Editorials

The Voting Rights Act’s enduring legacy

The Observer editorial board

Demonstrators marched in Winston-Salem to oppose a 2013 state election reform law.
Demonstrators marched in Winston-Salem to oppose a 2013 state election reform law. AP

As he signed the Voting Rights Act into law on Aug. 6, 1965, President Lyndon Baines Johnson called it “a triumph for freedom as huge as any victory that has ever been won on any battlefield.”

It marked the end of poll taxes, literacy tests and the other ugly barricades white segregationists erected to keep generations of African Americans away from voting booths and political power.

Passed just months after the infamous police beating of protesters at the Edmund Pettus Bridge in Selma, Ala., the law still stands as one of America’s proudest moments.

But a funny thing happened on the way to post-racial nirvana at the polls.

Today, as we celebrate the 50th anniversary of the law’s signing, minority voting rights – and the question of using federal force to ensure them – remain the subject of bitter legal and political battles.

North Carolina finds itself at the epicenter of the modern debate, thanks to the harshly restrictive voting law the GOP-led legislature passed in 2013. It rolled back early voting, same-day registration and other measures that helped boost black turnout by 65 percent between 2000 and 2012.

Testimony ended last week in the federal lawsuit the NAACP and other groups have filed, challenging that law as a violation of the Voting Rights Act and the Constitution. The odds don’t appear to be in the NAACP’s favor, given that the Supreme Court opened the door to new restrictions by killing the law’s requirement that states and counties identified as past bad actors must “pre-clear” voting changes with federal authorities. Congress must update the rule to reflect today’s racial realities, the court said, not those of 1965.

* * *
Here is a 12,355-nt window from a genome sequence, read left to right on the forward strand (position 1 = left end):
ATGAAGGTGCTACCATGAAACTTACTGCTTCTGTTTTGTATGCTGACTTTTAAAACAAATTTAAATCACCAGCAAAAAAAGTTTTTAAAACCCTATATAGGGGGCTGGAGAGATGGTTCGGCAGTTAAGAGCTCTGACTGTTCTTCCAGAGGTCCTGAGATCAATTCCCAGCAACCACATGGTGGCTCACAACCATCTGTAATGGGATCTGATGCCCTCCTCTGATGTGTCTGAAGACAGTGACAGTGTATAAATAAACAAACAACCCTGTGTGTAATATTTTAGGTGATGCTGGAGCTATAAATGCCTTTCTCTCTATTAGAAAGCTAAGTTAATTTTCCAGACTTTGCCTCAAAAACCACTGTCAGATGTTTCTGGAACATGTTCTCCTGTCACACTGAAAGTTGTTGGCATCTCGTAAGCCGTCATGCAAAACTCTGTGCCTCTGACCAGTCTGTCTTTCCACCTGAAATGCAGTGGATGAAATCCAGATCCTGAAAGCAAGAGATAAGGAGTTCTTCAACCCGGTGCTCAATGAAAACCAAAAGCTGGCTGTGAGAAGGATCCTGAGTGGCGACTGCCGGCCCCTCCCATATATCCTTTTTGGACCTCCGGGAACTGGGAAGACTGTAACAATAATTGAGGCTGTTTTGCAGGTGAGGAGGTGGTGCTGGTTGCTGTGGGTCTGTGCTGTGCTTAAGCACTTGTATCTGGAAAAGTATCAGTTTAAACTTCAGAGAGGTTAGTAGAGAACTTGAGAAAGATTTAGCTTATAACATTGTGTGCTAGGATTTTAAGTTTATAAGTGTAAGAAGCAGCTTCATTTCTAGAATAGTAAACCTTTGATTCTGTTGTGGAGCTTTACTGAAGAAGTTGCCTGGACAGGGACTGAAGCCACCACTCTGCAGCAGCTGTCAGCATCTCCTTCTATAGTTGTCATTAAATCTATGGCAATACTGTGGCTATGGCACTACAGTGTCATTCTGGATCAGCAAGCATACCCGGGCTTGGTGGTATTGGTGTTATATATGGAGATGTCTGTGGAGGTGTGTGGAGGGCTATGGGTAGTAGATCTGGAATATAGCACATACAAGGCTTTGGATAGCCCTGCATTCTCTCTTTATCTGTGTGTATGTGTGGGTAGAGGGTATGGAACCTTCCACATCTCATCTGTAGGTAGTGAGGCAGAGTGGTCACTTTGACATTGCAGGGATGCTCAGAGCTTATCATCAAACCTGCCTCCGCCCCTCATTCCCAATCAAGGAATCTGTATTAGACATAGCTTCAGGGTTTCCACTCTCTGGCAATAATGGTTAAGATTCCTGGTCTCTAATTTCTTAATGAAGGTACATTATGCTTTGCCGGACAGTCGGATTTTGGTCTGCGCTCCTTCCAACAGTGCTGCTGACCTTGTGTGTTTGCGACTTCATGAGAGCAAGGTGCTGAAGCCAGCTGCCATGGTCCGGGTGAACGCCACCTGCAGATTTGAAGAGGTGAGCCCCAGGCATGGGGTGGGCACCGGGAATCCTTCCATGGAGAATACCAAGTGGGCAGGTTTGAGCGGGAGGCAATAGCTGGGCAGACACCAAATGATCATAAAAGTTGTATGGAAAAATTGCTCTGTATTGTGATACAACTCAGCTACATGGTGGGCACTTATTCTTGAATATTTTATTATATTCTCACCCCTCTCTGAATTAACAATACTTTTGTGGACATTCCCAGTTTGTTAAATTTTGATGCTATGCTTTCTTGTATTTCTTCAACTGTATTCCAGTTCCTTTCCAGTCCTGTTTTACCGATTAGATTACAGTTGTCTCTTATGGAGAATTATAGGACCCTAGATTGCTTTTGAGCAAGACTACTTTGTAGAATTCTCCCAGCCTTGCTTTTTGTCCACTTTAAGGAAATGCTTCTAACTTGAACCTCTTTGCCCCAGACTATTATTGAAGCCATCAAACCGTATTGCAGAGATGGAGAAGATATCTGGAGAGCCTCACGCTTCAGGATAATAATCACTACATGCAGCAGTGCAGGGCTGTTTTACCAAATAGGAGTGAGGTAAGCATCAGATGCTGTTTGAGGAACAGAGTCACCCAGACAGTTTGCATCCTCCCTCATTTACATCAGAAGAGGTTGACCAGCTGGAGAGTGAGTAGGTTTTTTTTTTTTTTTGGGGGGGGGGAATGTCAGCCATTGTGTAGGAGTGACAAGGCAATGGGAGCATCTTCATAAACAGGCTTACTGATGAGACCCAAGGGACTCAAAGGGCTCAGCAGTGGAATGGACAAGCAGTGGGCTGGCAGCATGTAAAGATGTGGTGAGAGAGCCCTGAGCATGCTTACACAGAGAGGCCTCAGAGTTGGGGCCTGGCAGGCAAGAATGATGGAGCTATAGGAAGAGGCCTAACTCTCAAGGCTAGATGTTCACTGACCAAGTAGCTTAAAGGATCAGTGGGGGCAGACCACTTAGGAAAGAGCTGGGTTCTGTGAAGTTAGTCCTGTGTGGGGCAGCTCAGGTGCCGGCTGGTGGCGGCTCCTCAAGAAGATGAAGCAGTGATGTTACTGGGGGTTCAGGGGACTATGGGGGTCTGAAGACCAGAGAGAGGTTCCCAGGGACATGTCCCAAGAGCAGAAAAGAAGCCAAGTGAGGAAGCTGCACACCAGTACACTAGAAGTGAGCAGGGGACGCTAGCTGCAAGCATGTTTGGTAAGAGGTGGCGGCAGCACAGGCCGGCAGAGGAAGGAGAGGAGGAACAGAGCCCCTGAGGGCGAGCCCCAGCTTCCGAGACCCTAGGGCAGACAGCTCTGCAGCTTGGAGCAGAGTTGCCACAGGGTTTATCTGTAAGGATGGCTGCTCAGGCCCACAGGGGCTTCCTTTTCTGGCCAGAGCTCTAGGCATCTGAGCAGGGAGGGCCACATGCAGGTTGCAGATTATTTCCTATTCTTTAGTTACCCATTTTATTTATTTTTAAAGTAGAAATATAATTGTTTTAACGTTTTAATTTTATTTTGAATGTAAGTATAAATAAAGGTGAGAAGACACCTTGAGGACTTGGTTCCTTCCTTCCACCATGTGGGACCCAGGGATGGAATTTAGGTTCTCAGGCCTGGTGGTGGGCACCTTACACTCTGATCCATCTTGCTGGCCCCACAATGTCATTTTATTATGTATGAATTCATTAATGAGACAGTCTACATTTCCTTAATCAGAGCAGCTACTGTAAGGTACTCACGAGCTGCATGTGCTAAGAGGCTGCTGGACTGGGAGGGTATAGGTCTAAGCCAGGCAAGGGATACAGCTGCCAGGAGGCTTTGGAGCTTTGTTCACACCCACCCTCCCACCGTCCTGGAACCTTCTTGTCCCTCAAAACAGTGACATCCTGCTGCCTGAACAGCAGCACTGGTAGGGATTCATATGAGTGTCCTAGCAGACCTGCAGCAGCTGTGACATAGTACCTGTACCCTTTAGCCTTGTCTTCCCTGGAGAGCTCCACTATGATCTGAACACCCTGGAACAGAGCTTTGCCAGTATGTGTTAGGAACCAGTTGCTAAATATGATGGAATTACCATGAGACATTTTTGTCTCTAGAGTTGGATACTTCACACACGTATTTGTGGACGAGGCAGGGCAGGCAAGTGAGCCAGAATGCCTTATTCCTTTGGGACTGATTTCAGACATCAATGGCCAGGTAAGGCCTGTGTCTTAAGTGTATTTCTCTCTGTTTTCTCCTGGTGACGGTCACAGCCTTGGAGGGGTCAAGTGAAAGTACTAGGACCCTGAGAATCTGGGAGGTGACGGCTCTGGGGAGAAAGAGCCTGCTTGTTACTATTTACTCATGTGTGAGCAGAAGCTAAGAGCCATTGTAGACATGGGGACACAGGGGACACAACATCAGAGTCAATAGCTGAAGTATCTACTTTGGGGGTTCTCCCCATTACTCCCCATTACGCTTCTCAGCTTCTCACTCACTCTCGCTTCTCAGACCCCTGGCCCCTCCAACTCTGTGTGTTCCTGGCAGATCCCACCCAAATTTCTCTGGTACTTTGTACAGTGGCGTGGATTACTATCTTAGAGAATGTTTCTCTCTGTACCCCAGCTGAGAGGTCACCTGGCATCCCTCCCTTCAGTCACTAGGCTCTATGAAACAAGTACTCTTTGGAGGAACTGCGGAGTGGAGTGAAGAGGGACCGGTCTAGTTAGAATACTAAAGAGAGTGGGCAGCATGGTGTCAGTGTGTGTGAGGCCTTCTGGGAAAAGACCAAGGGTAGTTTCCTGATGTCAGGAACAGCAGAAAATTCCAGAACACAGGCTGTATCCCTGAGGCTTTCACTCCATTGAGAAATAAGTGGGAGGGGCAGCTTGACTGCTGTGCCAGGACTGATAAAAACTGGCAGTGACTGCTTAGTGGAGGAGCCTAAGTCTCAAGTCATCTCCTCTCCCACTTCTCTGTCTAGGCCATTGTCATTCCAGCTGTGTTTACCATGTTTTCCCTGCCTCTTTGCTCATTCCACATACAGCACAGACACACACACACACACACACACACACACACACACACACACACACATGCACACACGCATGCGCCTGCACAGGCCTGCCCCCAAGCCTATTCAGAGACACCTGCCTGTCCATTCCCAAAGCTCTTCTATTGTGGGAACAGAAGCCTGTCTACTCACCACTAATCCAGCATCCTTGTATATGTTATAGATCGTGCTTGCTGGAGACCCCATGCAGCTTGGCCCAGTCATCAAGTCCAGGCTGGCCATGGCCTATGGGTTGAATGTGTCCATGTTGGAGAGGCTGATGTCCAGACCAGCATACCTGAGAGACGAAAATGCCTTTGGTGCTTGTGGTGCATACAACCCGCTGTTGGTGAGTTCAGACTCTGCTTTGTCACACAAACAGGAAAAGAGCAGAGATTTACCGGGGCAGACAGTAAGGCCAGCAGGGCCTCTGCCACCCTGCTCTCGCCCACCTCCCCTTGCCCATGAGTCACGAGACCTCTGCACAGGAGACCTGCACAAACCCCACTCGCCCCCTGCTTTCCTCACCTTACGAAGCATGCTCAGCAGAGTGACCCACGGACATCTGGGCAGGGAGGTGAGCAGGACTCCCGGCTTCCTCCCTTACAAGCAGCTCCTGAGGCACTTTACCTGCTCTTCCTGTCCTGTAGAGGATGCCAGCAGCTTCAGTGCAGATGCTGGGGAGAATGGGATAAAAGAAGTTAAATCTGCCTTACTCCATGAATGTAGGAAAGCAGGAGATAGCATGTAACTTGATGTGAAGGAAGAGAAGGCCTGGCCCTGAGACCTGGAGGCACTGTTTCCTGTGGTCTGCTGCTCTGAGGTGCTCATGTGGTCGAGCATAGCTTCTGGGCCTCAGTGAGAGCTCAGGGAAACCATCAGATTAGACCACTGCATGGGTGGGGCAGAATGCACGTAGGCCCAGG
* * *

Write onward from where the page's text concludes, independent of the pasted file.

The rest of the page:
That seems too tall of an order for a Congress that can’t even fix our crumbling roads. So we go to court, where the N.C. voting rights case raises again the central question of modern U.S. race relations: Have we done enough to atone for the sins of slavery and segregation?

The headlines of the day suggest not.

An entirely new civil rights movement, #BlackLivesMatter, has sprung up around the troubling dynamic of police shooting unarmed blacks. And a new Gallup poll shows that satisfaction with the way blacks are treated has reached a new low point. The poll included the views not only of blacks, but of whites and Hispanics as well.

Does North Carolina’s new voting law violate the Constitution or the Voting Rights Act? We’ll have to await U.S. District Judge Thomas Schroeder’s ruling to find out.

Are we a colorblind nation no longer in need of vigilance to guard against subtler new methods of infringing minority voting rights?

We don’t need a judge to tell us how to answer that one.

In our hearts, we already know.

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